Mac: iMac 21.5" Snow Leopard
Mobile : iPhone 3GS

186 posts

Master Geek


  # 107672 31-Jan-2008 05:59
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If you are already used to RHEL and the way it works and is set up
then CentOS is a good, free (as in: no cost) choice, which also will
limit the extend of the learning curve you'll have to climb.

Since I started to use Ubuntu on my desktop at some point, I have
also begun to use Ubuntu as a server distro (Ubuntu comes in a
special 'server' variety). The nice thing about this is that you can
try and test a couple of small things on your desktop and then trans-
fer them painlessly over to the server, if this is the kind of development
model you'd pursue.

You mentioned the importance of updating methods. I think you want
the ability to have stuff updated automatically, rather than having to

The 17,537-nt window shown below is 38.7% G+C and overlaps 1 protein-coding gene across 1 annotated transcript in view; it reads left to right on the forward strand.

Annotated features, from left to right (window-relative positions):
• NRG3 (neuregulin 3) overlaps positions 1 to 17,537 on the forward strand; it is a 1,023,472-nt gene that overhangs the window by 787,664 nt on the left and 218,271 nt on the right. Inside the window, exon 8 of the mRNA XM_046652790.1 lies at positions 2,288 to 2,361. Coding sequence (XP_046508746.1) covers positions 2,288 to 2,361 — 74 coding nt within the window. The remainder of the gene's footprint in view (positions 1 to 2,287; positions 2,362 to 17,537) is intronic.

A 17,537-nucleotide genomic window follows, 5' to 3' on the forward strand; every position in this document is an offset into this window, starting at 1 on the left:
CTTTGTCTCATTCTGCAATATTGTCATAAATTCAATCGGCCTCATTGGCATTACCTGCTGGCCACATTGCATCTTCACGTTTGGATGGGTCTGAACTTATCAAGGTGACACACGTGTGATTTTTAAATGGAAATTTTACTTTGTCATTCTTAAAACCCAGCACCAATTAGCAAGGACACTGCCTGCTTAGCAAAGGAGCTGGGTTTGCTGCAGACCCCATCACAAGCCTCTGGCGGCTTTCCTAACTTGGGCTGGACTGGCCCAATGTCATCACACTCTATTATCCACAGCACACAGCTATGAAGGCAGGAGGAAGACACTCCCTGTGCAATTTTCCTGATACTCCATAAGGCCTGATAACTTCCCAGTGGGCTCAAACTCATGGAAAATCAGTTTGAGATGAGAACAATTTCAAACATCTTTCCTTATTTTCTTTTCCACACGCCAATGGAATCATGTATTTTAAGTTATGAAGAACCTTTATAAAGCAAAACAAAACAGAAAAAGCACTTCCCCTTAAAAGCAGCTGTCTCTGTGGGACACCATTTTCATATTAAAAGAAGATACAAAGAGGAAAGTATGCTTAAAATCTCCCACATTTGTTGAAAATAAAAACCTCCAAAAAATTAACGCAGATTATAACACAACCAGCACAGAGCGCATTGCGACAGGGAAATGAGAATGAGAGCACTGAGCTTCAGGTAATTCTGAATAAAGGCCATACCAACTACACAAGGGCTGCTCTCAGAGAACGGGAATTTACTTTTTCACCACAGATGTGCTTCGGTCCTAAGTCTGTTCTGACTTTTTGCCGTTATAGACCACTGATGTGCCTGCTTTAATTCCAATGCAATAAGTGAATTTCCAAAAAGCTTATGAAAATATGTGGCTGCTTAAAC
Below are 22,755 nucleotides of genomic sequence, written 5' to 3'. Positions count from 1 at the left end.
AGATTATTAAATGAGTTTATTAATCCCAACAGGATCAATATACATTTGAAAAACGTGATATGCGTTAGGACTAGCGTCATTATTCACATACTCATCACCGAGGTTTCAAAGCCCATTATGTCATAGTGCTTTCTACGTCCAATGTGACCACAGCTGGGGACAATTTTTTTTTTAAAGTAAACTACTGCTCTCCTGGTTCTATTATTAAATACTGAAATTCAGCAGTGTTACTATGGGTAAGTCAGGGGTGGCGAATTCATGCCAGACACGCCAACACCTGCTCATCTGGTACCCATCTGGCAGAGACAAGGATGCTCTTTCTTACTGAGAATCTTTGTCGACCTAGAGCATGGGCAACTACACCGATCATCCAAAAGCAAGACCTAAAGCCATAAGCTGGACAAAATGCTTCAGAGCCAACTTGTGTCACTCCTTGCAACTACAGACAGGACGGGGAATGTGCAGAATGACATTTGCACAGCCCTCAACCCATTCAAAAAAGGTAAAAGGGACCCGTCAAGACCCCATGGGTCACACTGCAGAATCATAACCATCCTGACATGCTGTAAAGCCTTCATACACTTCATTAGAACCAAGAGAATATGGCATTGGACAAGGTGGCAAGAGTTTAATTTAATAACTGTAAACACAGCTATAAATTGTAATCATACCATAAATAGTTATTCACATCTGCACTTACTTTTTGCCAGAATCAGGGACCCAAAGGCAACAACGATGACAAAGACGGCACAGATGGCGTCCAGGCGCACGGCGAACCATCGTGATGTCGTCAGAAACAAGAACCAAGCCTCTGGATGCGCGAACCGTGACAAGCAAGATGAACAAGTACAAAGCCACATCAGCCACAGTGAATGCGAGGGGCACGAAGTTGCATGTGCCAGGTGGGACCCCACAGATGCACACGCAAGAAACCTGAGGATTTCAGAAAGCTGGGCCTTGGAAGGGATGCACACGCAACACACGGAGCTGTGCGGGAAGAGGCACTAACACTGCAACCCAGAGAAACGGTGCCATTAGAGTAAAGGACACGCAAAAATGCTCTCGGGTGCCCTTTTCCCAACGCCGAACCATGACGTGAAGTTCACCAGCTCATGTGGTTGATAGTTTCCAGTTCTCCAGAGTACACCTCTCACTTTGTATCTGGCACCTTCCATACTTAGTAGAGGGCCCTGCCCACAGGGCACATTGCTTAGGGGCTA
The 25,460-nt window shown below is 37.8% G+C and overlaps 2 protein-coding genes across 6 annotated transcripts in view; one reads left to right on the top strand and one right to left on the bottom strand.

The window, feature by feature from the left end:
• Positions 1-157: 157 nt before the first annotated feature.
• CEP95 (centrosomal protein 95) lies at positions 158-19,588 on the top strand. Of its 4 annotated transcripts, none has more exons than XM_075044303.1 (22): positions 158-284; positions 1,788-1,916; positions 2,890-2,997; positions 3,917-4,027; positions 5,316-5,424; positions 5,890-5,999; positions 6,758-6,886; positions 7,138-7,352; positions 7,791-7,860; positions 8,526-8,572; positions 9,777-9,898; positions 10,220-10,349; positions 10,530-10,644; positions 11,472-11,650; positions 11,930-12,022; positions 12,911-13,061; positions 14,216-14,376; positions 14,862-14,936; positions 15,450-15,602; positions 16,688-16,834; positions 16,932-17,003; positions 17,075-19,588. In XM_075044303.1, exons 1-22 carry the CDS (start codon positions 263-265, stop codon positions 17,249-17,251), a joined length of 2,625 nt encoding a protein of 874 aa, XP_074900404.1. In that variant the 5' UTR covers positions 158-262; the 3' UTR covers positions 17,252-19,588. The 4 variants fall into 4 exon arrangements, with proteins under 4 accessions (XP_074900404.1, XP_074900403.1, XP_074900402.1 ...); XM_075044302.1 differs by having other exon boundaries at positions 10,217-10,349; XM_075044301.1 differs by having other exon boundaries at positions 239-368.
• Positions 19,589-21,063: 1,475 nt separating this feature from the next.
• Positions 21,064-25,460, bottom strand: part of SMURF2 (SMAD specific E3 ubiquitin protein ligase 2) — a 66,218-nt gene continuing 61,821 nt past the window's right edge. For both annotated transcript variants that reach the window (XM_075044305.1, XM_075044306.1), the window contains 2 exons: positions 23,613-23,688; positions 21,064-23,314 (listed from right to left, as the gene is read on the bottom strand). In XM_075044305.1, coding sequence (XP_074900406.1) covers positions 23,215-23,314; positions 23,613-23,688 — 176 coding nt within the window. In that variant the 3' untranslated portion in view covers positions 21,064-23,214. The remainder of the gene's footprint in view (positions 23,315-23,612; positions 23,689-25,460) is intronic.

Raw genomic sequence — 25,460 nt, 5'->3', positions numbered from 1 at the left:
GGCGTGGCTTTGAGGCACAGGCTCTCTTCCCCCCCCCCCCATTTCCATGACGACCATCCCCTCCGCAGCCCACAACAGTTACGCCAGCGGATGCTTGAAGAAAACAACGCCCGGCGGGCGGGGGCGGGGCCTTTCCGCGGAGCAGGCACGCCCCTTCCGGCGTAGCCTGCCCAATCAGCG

manually download TAR balls and compile things and such? Yum is
probably pretty good (not much experience with it). On Debian based
systems (such as Ubuntu and others) you have apt-get (and similar
tools), which have a very good reputation.

As far as paid, professional support is concerned: You can get that
for both, RedHat and Oracle for RedHat OSs and Canonical for Ubuntu.

If you are more into the free kind of support: Well, Ubuntu has a pretty
good user community that is quite helpful. Also, since it is Debian
based, most of the Debian related forums, tips&tricks and How-Tos
should also be of help. And there are a lot of those.

I never worked much with RedHat, so I cannot comment on the
quality or availability of free support resources there. Considering
how long they have been around, though, I'm thinking that it should
not be a problem to find.

One more comment about Ubuntu: It's not just 'bleeding edge'
stuff. For example, I run Ubuntu 6.06 LTS as a server. LTS stands
for 'Long Term Support'. This means no major upgrades or such, only
bug fixes. It will be supported like that for a couple of years by Canonical.
That keeps the base system un-fancy, nice and stable, just the way
server admins like it...